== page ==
Poet and novelist Diane Glancy says her work gives a voice to those who cannot speak for themselves: Sacajawea, the Cherokee who walked the Trail of Tears in 1831, the Ghost Dancers who held out hope that a messiah would help them get back what they had lost. Her role as a writer, she said, is “to portray the human experience.”
The human voices in Glancy’s poems, essays, novels, plays and now films are usually Native American or people like herself, those who come from a mixed European and Indian ancestry.
The Macalester College professor retired last year, after 18 years teaching writing and Native American literature. She recently moved to Kansas City, her hometown, to be near her daughter and grandchildren.
Born in 1941, Glancy’s father was Cherokee; her mother was of English/German descent. Though she grew up around her mother’s “blonde, blue-eyed family,” she said she identified more with her Cherokee heritage. “My father, brother and I were the only ones who were dark,” she said. “I felt a definite otherness around them. In personality also, I was more like my father’s family.”
After what she describes as a “normal” childhood (“I went to school. I came home from school. I rode my bike.”), Glancy went to the University of Missouri with plans to study journalism. There, she took a writing workshop that introduced her to poetry, and that class redirected her interests. “I knew what I wanted to do,” she said. “I felt at home when I wrote poetry.”
Glancy received her bachelor’s degree in English literature in 1964 and moved to Tulsa, Okla., where her then-husband took a job. She spent 20 years there, raising a son and daughter, earning a master’s degree in English, spending seven years as an artist-in-residence with the State Arts Council of Oklahoma and researching her Cherokee heritage. That ancestry “was the voice I heard when I wrote,” she said.
Glancy’s time spent in the Oklahoma schools also helped fuel some of her current work, which includes a feature-length film that takes place in the tiny town of Vici.
In 1987, Glancy attended the Iowa Writers Workshop and in 1988 received her M.F.A. from the University of Iowa. In the fall of 1988, she came to Macalester as a visiting lecturer. She will return to Macalester this May to receive an honorary Master of Arts degree from the college.
Glancy has published more than 30 books of poetry, short stories, and essays, as well as a number of plays and two short films. You can watch Ride Between the Worlds (nine minutes) and On the Shore of Their Country (three minutes) on her website.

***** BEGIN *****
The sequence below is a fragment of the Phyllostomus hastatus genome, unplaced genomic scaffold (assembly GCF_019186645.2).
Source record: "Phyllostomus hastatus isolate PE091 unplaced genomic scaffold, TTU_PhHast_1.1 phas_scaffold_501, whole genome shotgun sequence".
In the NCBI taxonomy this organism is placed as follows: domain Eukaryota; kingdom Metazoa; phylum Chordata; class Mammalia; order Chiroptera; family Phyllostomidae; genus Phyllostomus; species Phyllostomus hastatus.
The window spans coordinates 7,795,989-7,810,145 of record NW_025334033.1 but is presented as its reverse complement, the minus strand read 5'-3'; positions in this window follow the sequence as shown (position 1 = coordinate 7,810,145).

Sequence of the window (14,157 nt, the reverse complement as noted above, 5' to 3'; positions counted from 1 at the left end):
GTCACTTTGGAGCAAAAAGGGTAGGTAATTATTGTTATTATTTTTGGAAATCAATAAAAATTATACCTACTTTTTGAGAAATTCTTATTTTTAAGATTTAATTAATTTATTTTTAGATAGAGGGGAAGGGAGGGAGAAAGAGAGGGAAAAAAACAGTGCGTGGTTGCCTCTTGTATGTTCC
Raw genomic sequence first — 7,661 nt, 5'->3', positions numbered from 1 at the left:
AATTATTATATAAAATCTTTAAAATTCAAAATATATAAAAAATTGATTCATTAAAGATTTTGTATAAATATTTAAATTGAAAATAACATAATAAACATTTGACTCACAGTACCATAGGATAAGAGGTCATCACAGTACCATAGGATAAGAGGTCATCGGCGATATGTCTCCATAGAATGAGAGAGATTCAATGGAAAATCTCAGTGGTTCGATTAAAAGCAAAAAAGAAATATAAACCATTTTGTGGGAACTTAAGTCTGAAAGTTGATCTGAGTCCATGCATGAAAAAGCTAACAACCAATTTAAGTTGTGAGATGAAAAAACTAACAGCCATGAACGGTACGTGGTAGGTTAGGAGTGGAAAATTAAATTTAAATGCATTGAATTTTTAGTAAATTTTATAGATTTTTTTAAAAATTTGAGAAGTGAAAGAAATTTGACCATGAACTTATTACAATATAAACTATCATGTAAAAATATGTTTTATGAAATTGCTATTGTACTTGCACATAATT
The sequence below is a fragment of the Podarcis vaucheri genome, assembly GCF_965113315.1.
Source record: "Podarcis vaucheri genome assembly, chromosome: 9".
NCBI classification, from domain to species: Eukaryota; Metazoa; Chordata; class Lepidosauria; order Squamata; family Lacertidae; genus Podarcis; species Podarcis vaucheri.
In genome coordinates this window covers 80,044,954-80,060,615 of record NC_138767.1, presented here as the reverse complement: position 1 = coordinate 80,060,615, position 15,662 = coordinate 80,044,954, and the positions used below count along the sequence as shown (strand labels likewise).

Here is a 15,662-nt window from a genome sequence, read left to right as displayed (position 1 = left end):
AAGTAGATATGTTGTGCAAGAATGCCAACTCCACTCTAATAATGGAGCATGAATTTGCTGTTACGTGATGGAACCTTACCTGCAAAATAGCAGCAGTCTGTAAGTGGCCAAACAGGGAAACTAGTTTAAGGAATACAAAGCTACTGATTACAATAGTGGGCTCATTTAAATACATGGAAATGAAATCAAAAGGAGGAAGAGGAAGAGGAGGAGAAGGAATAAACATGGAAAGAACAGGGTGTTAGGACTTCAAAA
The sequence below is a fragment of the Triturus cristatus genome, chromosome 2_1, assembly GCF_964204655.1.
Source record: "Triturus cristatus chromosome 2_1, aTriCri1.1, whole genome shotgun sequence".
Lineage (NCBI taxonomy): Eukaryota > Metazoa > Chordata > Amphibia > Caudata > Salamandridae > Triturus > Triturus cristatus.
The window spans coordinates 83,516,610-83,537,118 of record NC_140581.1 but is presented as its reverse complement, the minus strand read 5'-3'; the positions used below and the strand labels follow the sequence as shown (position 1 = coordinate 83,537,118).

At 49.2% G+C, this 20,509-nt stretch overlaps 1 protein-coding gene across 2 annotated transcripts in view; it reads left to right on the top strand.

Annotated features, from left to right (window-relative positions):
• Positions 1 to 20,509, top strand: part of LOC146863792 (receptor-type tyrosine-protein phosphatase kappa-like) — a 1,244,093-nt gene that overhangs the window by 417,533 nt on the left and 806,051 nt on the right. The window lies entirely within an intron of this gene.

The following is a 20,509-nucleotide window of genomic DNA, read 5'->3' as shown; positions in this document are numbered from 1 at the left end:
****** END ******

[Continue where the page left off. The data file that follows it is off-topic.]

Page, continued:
DP: You write about people from the distant past as well as your own past. Are there other influences in your writing?
I think the land carries voices. It carries memories. I don’t think I could write if I didn’t travel. That’s where I pick up the voices.
DP: What are you working on now, and whose voice is in it?
The Dome of Heaven is the title of the film. It’s written from my novel Flutie. It is shot in Oklahoma. It’s from my early experiences with residencies for the Oklahoma arts council. It’s feature length. I am producing it. I want to enter it in the Tallgrass Festival in Kansas. The deadline is July 8 of this year.
DP: Who is Flutie?
Flutie is a nickname. Her real name is Florence. I don’t know how her family started calling her that. She’s the protagonist.
The novel, Flutie, is a third-person narrative of a girl who lives in Oklahoma and wants to go to college. She is from a dysfunctional family and has to struggle. In a way, her voice is mine, but my family was stable. She represents many students I had when I worked for the State Arts Council of Oklahoma as artist-in-residence visiting different schools across the state.
DP: You say that in a way her voice is yours. How?
[Like Flutie,] I also am mixed blood. I had a shyness in school. It took me a long time to find my way.
DP: Are any of your works set in Minnesota?
The Man Who Heard the Land, a novel published by the Minnesota Historical Society with a beautiful cover of trees in the winter fog.
The main character is a nameless Indian man who was adopted as a baby by a white minister and his wife. He later becomes an adjunct faculty at the U of M-Morris. It’s about his disenfranchisement from himself and the world around him. The Red River flood also is a part of it.
DP: Are you religious?
Yes, I am a Christian. I belonged to Bethel Christian Fellowship when I lived in St. Paul. I think the theme of Christianity is in a lot of my work. Maybe most of my work.
DP: Can you give some examples?
The Cold-and-Hunger Dance is a series of essays that is mostly about Christianity and native issues. In Pushing the Bear, my novel of the 1838-39 Cherokee Trail of Tears, some of the voices such as Reverend Bushyhead, a Cherokee, are Christian.
DP: Other than your movie, any works in progress?
Stories of the Driven World is poetry. The Dream of a Broken Field is essays.
The Catch, another book and play on which I’ve been working is about the 1875-78 Fort Marion prisoners who were taken from Fort Sill, Oklahoma, and transferred to Florida for imprisonment. There they became literature. It’s about the beginning of native education. I received an Expressive Arts grant from the National Museum of the American Indian to write a play on the history of native education. It also became a book, as did Stone Heart, my story of Sacajawea.